November 16, 2015

TorontoStarts Dare To Differentiate

Finding my niche in a new market is an exciting journey. Here I will share my personal experience as an entrepreneur arriving and living in Toronto over the past months. I hope this article will be relevant as you also embark on this journey.

All startups need to think about a lot of details – Is there a market for my service? What are the markets’ needs and dynamics? Do I have the right marketing strategy? How do I manage customer and vendor relations? Do I have what it takes to compete? Can I reach my target segment? What about pricing? – and the list goes on.

In addition to these questions, I had to decide if I needed to adopt a Push / Pull strategy.

Under the Pull strategy I would seek a market with a need and develop a service that best meets that need. In this case, I would let the market determine and shape my service offering. On the other hand, I could also push my service into the market and compete with other players within the specific market segment.

It was also important for me to understand the demand side of the equation as I define the supply side. I needed to find a critical gap in the market to exploit. A better understanding of your target market will help you create a better business strategy.

How to get to find the right answers?

The key here is to gather as much information about customers, competitors, economy and regulations, if any. This can be done by employing the following techniques:

Market research can be the difference between success and failure. It is an iterative process where you are continuously analyzing the information you gather. Ideally you should start your research even before you land. You will not get the full picture, but at least you have started the process. Here are a few recommendations to help you with your market research.

Online research, Networking and Social media

Online searches can reveal much information about your potential customers and suppliers – and of course your competitors. It is critical to know if there are potential customers who have a need for your services and more importantly, whether they will pay the price or fees you set. Here are some useful resources to get you started:

Networking is very critical to understanding the market, especially for newcomer entrepreneurs. I would suggest to locate and join events/communities focused on startups and entrepreneurship. They provide an excellent opportunity to meet other entrepreneurs and facilitate an excellent collaboration environment. Meetup groups are good point to start networking.

Social media is one of the most useful tools at your disposal when it comes to getting a large volume of quick Information about customers, competitors etc. Most importantly it is free. I would recommend different social media platforms such as Facebook, Twitter and LinkedIn. Make sure to join forums and group related to your target market and get involved in relevant discussions.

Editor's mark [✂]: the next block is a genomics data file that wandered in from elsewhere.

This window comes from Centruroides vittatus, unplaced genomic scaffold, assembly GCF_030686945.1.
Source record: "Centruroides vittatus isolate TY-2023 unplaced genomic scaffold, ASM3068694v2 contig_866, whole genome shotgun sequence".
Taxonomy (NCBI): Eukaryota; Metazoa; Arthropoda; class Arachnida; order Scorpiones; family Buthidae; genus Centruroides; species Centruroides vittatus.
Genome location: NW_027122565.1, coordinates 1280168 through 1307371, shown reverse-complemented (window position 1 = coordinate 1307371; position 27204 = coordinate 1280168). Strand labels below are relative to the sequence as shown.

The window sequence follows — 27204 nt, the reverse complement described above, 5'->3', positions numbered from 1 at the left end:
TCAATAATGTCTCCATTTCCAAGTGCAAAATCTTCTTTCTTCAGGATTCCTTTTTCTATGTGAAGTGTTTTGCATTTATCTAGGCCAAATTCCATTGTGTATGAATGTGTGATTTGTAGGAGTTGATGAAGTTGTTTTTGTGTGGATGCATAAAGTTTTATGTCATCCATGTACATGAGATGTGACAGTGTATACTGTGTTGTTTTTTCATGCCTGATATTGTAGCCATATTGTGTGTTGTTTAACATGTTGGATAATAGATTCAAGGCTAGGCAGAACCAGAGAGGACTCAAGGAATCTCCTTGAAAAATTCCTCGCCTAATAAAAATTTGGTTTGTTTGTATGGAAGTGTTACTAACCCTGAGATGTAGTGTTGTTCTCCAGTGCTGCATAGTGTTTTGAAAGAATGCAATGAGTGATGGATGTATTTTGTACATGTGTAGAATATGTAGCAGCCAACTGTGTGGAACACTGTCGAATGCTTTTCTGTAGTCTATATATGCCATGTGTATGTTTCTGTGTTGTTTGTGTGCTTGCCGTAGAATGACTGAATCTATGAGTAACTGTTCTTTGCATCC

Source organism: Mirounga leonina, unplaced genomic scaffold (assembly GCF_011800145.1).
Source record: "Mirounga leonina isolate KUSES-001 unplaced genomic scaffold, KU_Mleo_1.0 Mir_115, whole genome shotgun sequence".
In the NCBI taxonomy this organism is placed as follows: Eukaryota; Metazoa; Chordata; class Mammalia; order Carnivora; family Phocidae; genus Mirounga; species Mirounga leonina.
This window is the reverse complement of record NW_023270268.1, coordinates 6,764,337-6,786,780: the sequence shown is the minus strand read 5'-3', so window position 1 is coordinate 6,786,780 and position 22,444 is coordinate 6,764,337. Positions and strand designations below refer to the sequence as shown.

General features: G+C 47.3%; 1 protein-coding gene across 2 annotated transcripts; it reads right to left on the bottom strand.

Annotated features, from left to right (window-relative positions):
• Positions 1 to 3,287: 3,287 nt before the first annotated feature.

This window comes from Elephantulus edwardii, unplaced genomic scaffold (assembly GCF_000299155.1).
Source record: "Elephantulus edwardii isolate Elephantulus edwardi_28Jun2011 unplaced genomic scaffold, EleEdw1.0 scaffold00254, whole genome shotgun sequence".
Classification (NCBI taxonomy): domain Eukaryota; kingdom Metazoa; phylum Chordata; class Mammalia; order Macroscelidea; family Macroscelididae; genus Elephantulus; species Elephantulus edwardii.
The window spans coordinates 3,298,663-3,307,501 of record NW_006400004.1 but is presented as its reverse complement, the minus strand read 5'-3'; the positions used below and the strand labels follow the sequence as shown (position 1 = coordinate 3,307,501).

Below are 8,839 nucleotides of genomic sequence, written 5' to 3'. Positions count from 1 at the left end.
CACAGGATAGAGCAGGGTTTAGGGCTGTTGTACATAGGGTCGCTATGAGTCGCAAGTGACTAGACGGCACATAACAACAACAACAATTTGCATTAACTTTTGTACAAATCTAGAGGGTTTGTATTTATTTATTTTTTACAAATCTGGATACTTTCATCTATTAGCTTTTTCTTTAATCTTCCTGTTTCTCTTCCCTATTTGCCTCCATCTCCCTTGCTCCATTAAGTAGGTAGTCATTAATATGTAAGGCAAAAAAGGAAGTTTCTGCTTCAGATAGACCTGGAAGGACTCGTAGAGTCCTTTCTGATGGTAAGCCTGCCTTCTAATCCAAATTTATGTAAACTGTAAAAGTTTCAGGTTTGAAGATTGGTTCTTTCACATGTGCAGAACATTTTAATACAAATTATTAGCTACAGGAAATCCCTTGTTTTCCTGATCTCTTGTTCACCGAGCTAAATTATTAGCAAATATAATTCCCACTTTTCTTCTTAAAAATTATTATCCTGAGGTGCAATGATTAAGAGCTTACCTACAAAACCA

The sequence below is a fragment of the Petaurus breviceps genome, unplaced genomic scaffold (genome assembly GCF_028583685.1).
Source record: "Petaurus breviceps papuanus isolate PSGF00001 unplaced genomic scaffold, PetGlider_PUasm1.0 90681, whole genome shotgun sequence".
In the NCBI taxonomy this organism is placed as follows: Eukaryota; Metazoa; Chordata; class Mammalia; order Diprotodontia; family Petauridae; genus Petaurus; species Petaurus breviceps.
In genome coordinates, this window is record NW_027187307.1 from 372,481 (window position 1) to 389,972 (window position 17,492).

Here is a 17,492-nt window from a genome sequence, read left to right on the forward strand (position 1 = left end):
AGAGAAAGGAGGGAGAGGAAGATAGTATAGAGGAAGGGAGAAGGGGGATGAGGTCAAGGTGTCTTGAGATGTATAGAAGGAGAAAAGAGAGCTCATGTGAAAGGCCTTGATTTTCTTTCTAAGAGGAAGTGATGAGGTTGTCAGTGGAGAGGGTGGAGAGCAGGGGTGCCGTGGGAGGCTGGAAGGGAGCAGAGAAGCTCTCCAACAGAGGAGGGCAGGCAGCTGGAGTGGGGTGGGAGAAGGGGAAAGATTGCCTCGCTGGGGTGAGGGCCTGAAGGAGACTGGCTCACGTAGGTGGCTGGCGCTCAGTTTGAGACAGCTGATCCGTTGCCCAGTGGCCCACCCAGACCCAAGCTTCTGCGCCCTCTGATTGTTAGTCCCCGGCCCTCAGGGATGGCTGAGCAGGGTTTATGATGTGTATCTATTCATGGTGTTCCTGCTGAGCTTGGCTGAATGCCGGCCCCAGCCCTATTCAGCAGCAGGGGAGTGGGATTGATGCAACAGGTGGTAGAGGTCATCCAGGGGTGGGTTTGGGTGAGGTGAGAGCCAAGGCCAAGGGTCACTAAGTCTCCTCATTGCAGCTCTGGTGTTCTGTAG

Starting your business isn’t an easy task, and in a new market, it is even harder. A comprehensive market research was what I needed. I knew that I have to do some research before taking any step. I had to figure out if there was a demand for my service. I needed to do an analysis and come up with a plan which differentiated my service offering.

A closing remark – the number one lesson that I hope you with take away from this article is to take your time and don’t rush. Be open to explore new ideas and possibilities. Collect information and seek feedback from different sources. Choose the most cost-effective research methods. Get a mentor or an advisor to help you from the beginning.

Last but not least, don’t panic! If the outcome of your research is different from what you expected, adjust your thoughts and don’t forget, you are in a different market.

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About the Author

TorontoStarts now supports over 22,000 active entrepreneurs in the GTA and has grown to the largest startup community in Canada. With a reach of over 120,000+ followers across our platforms, The Startup Coach has hosted over 700 startup events, courses and workshops and spoken in front of over 70,000 entrepreneurs. Working with startups all day every day Craig has personally coached over 600 startups, judged over 100 pitch competitions, and helped companies raise over $60 million.

The Startup Coach

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